HARARE – Harare City Council owed Zesa holdings more than $100 million for electricity as at August 2017.
According to audit committee minutes, heavy users of electricity are Morton Jaffray, Warren Control, Prince Edward and Firle water treatment and sewer works.
The huge bill comes as the city is failing to meet its statutory obligations such as Zesa, Nssa and pension funds.
“Harare Water owes Zesa Holdings a total sum of $114 million as at August 31 2017, with a monthly interest of $478 800. The monthly Zesa bill of Harare is at $1,543 million. The committee resolved that sustained efforts must be made to clear the Zesa debt by aggressively collecting debts to council by residents who consumed the water generated by electricity at water and sewerage treatment plants,” read part of the minutes.
The minutes also note that payments to the power utility are mainly with respect to MJ and Warren Control while no payments were made for other cost centres between January and August last year.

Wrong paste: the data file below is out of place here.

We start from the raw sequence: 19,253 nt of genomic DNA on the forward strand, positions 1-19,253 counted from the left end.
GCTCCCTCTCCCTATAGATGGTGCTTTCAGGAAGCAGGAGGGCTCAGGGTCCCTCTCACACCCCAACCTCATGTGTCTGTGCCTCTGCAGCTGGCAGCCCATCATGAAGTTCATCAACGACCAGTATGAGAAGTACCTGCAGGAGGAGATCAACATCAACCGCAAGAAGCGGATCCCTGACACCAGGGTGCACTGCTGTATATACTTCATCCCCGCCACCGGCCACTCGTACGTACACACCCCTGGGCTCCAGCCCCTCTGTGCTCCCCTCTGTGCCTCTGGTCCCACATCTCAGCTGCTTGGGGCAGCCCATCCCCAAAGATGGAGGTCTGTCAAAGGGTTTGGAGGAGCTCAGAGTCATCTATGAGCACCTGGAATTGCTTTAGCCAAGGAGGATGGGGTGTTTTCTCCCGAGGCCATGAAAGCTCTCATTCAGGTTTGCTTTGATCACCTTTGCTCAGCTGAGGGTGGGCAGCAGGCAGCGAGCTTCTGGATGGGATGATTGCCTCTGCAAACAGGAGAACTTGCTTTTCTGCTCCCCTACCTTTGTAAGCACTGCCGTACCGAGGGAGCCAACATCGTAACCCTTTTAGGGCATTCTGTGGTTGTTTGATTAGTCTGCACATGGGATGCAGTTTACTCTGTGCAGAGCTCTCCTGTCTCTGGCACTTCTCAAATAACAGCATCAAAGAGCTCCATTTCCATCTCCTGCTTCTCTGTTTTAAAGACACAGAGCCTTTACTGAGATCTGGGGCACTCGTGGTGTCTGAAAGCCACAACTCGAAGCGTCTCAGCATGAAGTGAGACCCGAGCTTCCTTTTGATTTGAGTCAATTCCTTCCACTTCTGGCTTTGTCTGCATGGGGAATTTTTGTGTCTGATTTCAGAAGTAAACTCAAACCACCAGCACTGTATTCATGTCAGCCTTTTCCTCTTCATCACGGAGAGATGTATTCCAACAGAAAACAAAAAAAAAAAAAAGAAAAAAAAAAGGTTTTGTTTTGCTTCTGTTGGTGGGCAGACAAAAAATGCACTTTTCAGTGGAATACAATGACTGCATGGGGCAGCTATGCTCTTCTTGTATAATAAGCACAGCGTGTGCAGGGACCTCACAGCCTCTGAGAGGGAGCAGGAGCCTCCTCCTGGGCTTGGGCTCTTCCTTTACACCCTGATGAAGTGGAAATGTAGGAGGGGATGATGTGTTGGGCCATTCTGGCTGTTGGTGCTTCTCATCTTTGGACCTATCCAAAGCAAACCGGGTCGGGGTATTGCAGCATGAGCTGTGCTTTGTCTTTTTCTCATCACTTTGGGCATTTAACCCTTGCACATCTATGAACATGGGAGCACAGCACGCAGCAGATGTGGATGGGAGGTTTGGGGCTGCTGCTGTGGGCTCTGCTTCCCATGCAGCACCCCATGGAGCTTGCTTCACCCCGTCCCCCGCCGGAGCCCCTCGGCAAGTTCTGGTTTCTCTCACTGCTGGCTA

Audit committee minutes also emphasised that there was no register for recording and analysing monthly electricity consumption and reconciling them with Zesa statements.
To remedy the high power bill, council resolved to work with Zesa staff on meter reading so that the correct recordings are made.
“The committee resolved that council should negotiate the scrapping of interest on overdue accounts with Zesa and council should reciprocate by scrapping interest on overdue accounts for charges to Zesa as these are both public enterprises,” read the minutes.
At the Rapid Results Initiative workshop held yesterday, council engineer Calvin Chigariro said all 56 Mbare flats have accumulated a power bill of $10 million.
He said because of the huge bill, council had resolved to introduce individual meters in each unit as the power bill had become a heavy burden to the city.
“The problem is that the occupants of the flats do not pay the bill and that bears a burden on the ratepayers who now have to pay for the electricity used in the flats. However there are some issues with installation of individual meters as the wiring is now old and needs to be replaced for the exercise to be successful,” Chigariro said.
Harare is drowning in debt with the city currently owed more than $740 million, with the biggest debtors being domestic and commercial debtors at 45 percent and 36 percent respectively.